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I have had an app on the Android marketplace with in-app credit purchase ability for many months now. Our #1 issue is users who successfully complete their unmanaged purchase and are billed, but for whatever reason my client app is not recording it to our servers. This doesn't happen 100% of the time, most purchases are executed successfully, and we have very agressive retry logic if a successful purchase can't be uploaded to the server due to connectivity issues or whatever.

Recently we witnessed a scenario where an in-app purchase of an unmanaged item was made, but the onRequestPurchaseResponse method (defined in the sample code, on which our code is based), was not actually called for over 60 seconds.

My suspicion now is that in these cases where successful purchases are not uploaded to our servers, onRequestPurchaseResponse is either never called or the user exits the app before the notification happens because it is so delayed.

I now show a ProgressDialog every time onResume is called after the user returns from the Android Marketplace app, to prevent users from navigating away too quickly and thereby preventing us from recording the purchase.

Can anyone tell me if there are any known bugs involving either delayed or missing notifications from the Android Marketplace app after a successful purchase, and if so, what workarounds you have deployed?

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I have the same issues as you and just came over this article:… – Emiam Jan 10 '12 at 16:23
Thank you! That article definitely describes what we are seeing – esilver Jan 10 '12 at 16:35
Hi, I'm the developer in question referenced in that article. For what it's worth, I think unmanaged purchases are more reliable than managed purchases (what I use). I suspect your issue may just be a buggy implementation on your part. :) The bugs were also fixed, according to google, on Dec 22. I have not experienced any new occurrences since. – koush Jan 10 '12 at 16:38
Here is the original G+ post: – esilver Jan 10 '12 at 16:38
Also, the market team has supposedly fixed the issues as of Dec 22. I confirmed that my issues stopped after that date. Though the orders that were lost/missing data are still broken. – koush Jan 10 '12 at 16:42

A delay is not a bug. Transaction processing systems are not real-time, and virtually none of the ones with public API's provide a solid guarantee on the amount of time it will take either for a transaction to be processed or for a successful purchase to be reported back to the merchant.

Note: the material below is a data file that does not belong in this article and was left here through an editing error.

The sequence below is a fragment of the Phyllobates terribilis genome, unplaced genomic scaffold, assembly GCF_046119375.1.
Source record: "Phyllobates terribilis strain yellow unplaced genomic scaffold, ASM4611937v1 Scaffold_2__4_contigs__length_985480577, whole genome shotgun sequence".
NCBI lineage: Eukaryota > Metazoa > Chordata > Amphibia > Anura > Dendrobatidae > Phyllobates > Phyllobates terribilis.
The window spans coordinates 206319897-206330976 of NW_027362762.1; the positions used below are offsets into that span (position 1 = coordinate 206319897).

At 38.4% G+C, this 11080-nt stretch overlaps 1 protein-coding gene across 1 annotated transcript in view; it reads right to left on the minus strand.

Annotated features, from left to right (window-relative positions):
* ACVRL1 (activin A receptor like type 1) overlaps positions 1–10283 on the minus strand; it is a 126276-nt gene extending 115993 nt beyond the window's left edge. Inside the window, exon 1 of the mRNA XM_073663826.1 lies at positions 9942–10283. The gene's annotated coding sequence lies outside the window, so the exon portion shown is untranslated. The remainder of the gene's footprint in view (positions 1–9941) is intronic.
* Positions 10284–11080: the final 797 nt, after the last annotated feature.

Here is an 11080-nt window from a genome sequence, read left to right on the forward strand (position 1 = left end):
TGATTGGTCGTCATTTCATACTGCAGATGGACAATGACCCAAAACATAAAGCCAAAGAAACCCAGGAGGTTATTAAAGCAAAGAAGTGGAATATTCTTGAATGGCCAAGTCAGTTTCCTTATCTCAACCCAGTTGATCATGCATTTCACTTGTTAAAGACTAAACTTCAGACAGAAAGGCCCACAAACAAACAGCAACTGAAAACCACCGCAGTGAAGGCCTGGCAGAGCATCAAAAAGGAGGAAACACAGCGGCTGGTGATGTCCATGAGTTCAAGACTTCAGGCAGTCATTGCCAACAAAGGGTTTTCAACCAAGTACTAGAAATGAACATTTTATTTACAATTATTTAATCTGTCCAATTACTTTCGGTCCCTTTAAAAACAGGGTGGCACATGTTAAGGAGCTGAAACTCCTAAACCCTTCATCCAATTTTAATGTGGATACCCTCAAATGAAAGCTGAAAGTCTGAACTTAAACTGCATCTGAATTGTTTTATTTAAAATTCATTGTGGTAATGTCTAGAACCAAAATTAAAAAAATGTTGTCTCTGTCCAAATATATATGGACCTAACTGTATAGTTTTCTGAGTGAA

However, I'm not sure I see the issue. Your app should receive the callback notification at some point in time, so long as the user runs it again eventually. Assuming, of course, that Google queues its purchase notifications until it is confident that they have been delivered at least once. Which I would assume they would.

In any case, I think you have a couple of options:

  1. Implement your client to always assume that a purchase was successful unless/until it hears otherwise. Then instead of needing the app to tell the server when a purchase has occurred, you just need it to tell the server when a purchase that you thought occurred did not. This approach has the same issues with delay as your current approach, but the side-effects are less detrimental to users.

  2. Just wait for the notification callback that should come eventually, and send it then. Instead of locking your entire app in an attempt to keep the user from navigating away, just show their purchase with a status of "Pending confirmation from Google" until you get the callback (which, depending upon what the user does, may happen some minutes, hours, or days after the actual purchase). Then send the information to your server and update the purchase state in app when the send to the server succeeds.

share|improve this answer
Agreed that a delay is not a bug; that said, the delay should come in the Android Marketplace app itself and not in the communication between the Android Marketplace app and my client application. Unfortunately it is not possible for my application to assume the transaction was successful, because the server verifies the signature of the transaction. Fundamentally the architecture is flawed - transactions should be happening server-side, not client-side, server-side, client-side, then server side, but that is what Android Marketplace forces apps into. – esilver Jan 6 '12 at 1:36

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